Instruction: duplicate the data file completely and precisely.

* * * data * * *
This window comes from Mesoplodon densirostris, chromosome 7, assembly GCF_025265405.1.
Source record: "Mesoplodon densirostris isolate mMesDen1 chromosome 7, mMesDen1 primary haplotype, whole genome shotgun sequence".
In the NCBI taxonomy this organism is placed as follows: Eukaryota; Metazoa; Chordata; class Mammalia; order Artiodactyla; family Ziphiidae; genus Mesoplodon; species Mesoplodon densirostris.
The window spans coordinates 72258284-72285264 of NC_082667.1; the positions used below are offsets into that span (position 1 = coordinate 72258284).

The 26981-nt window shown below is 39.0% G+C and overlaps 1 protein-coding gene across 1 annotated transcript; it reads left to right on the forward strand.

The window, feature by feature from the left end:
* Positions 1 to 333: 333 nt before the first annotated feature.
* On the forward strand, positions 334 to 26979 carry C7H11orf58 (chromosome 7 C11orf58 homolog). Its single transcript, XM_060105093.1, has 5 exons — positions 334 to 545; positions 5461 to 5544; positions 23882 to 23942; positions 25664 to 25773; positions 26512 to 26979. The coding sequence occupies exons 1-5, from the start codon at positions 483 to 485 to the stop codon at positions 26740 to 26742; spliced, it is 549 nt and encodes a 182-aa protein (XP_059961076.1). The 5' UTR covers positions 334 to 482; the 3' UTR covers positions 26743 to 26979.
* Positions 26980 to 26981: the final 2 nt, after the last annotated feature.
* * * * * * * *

This window comes from Mesoplodon densirostris, chromosome 7, assembly GCF_025265405.1.
Source record: "Mesoplodon densirostris isolate mMesDen1 chromosome 7, mMesDen1 primary haplotype, whole genome shotgun sequence".
In the NCBI taxonomy this organism is placed as follows: Eukaryota; Metazoa; Chordata; class Mammalia; order Artiodactyla; family Ziphiidae; genus Mesoplodon; species Mesoplodon densirostris.
The window spans coordinates 72258284-72285264 of NC_082667.1; the positions used below are offsets into that span (position 1 = coordinate 72258284).

The 26981-nt window shown below is 39.0% G+C and overlaps 1 protein-coding gene across 1 annotated transcript; it reads left to right on the forward strand.

The window, feature by feature from the left end:
* Positions 1 to 333: 333 nt before the first annotated feature.
* On the forward strand, positions 334 to 26979 carry C7H11orf58 (chromosome 7 C11orf58 homolog). Its single transcript, XM_060105093.1, has 5 exons — positions 334 to 545; positions 5461 to 5544; positions 23882 to 23942; positions 25664 to 25773; positions 26512 to 26979. The coding sequence occupies exons 1-5, from the start codon at positions 483 to 485 to the stop codon at positions 26740 to 26742; spliced, it is 549 nt and encodes a 182-aa protein (XP_059961076.1). The 5' UTR covers positions 334 to 482; the 3' UTR covers positions 26743 to 26979.
* Positions 26980 to 26981: the final 2 nt, after the last annotated feature.